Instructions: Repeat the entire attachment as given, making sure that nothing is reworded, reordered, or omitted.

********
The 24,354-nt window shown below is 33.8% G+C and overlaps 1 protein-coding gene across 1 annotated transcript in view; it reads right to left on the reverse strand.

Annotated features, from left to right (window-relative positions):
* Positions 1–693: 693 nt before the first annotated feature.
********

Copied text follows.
The 24,354-nt window shown below is 33.8% G+C and overlaps 1 protein-coding gene across 1 annotated transcript in view; it reads right to left on the reverse strand.

Annotated features, from left to right (window-relative positions):
* Positions 1–693: 693 nt before the first annotated feature.